Rethinking Accessibility

[Work in Progress]

Most of the accessibility resources out there focus on just one type of accessibility. That is, making a Web site easier to use to people with vision problems. From using contrasting colors, to adding special attributes for screen readers. The site structure is the same, but the goal is to make it less hard to use.

This is a very limited view of what the Web could be in terms of accessibility.

Issues with current Web accessibility guidelines and checklists.

Because the current accessibility principles are somewhat standard, there are lists that can be used to check against this principles. However, a developer can follow the guidelines and still create a Website that users cannot use. Its better than nothing but still far from ideal.

I’ve been working on programming workshops for deaf students. A big challenge for them is the text oriented nature of most programming resources, and the lack of videos with sign languange interpretation. I was not aware that for most of them, written language is not natural, and they usually get confused with long paragraphs. Having subtitles for videos is also problematic, because again, that’s not how they communicate and its common for them to get lost. ( Visual, concise explanations work well here )

So even if a Website passess all the accessibility checks but is heavy on text, with few visuals and the video content was thought only for people who can hear, it would not be accessible for that group.

Rethinking Accessibility for Web Applications.

Instead of thinking of accessibility as something that’s added to the existing web application, it has to be included from the conceptual stages of the project. For a platform to be inclusive some assumptions must be re evaluated.

Same goal, Multiple experiences

Instead of starting with a single User Experience and later trying to force it into being accesible, a platform can deliver a totally different experience based on the user preferences.

User intents

Most Web applications can be defined by user intents: The user end goals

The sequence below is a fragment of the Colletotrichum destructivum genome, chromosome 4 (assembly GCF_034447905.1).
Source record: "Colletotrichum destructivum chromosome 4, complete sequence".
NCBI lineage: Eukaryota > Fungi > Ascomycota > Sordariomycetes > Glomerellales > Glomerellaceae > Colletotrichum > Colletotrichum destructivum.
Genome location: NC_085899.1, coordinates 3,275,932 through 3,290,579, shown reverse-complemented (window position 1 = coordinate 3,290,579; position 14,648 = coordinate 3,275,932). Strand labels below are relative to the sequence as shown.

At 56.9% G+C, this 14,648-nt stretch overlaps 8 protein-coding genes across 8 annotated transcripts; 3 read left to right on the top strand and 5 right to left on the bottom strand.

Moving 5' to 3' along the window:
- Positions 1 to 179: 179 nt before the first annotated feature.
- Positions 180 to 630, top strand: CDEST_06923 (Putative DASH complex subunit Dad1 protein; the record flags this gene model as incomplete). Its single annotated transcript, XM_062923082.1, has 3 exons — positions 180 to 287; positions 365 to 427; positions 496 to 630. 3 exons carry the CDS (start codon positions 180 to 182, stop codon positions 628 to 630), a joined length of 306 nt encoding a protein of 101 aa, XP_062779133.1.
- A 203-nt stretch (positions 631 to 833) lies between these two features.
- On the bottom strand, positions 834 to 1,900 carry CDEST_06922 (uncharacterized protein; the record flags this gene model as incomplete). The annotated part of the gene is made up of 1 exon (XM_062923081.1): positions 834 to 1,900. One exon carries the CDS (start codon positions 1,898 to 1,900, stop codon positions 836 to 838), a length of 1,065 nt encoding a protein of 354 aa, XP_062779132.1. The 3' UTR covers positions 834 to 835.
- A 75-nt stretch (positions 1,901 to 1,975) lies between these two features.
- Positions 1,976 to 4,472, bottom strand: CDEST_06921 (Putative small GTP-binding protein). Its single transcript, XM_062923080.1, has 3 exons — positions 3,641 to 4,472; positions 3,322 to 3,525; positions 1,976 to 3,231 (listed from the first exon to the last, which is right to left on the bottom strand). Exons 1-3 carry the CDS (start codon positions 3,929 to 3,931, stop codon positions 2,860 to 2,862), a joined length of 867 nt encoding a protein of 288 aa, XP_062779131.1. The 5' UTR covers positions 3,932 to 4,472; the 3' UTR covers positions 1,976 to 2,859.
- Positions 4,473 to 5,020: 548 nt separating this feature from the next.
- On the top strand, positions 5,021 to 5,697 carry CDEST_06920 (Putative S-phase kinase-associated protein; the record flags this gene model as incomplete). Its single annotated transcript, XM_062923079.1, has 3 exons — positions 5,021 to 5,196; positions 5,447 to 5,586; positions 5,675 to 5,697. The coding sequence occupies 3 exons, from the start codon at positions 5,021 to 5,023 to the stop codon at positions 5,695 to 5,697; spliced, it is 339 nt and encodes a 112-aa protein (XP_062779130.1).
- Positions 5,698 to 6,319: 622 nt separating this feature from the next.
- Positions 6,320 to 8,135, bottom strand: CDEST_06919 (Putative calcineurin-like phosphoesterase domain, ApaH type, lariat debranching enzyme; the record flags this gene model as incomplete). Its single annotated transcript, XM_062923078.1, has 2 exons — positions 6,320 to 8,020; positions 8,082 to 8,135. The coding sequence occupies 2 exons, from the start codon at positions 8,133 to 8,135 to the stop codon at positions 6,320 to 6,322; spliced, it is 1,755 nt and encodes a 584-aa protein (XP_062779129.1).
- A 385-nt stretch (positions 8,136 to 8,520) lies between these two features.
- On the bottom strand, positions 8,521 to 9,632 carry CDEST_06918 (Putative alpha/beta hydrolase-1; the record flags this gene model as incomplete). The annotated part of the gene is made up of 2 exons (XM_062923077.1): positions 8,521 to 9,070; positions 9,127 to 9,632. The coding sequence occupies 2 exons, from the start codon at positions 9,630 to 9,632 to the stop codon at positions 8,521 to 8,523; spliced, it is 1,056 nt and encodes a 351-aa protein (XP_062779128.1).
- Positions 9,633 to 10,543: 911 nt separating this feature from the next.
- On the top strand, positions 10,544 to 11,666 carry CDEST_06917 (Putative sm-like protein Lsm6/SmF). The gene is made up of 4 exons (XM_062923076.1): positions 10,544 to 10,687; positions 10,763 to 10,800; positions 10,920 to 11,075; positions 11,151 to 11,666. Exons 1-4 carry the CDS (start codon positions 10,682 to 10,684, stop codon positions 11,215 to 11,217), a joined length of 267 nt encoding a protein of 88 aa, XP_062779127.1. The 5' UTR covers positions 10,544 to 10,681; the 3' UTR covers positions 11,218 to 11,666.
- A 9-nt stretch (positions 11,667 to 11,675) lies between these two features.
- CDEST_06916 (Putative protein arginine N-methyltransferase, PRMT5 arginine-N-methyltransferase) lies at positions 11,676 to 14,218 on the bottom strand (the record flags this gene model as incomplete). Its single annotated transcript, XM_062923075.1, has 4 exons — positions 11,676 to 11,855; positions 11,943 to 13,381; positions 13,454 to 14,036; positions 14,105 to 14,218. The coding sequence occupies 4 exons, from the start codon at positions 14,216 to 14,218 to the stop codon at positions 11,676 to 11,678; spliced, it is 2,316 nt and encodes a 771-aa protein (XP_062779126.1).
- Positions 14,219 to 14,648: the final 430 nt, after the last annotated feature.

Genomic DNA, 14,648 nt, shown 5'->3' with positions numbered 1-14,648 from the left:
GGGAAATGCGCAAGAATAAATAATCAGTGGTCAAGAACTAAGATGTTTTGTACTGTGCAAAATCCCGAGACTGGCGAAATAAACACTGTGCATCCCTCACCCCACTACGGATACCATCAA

Some example user intents:

Accessible intents.

An accessible application has multiple experiences. Each experience implements the list of intents in a different way. For example

Applications would offer a way to query what experiences are supported, ways to switch between them.

A user could switch to “audio based experience” and keep interacting with the web application using voice commands.

The role of user agents

If we want the Web to be truly accessible, then the browsers must evolve to make it easy to “switch experiences” based on user previously set preferences.

Right now every time a user visits a web site, the browser sends some data,things like browser version, operative system etc. The application server can use this to make some decisions on the data that would be returned to the client. However, there’s now way for a user to set her preferred experience. Ideally the browser would send a list of experiences so the particular experience can be delivered.

The DOM is just an implementation detail

The web distribution model is the main advantage of the platform. The DOM is just an implementation detail that we may replace with something else. For some web sites, having a WebGL based experience will be a good idea. A user with reduced mobility can use a vibrating device with a button as the controller and a custom experience that narrates and understands that kind of input.


Accessibility is much more than optimizing for screen readers. A web application can be thought as a series of user intents that can be delivered in a different way (experience). Ideally a Web application would offer ways to query supported experiences. Cooperation with the user agent would allow automatic selection of the best experience based on user preferences.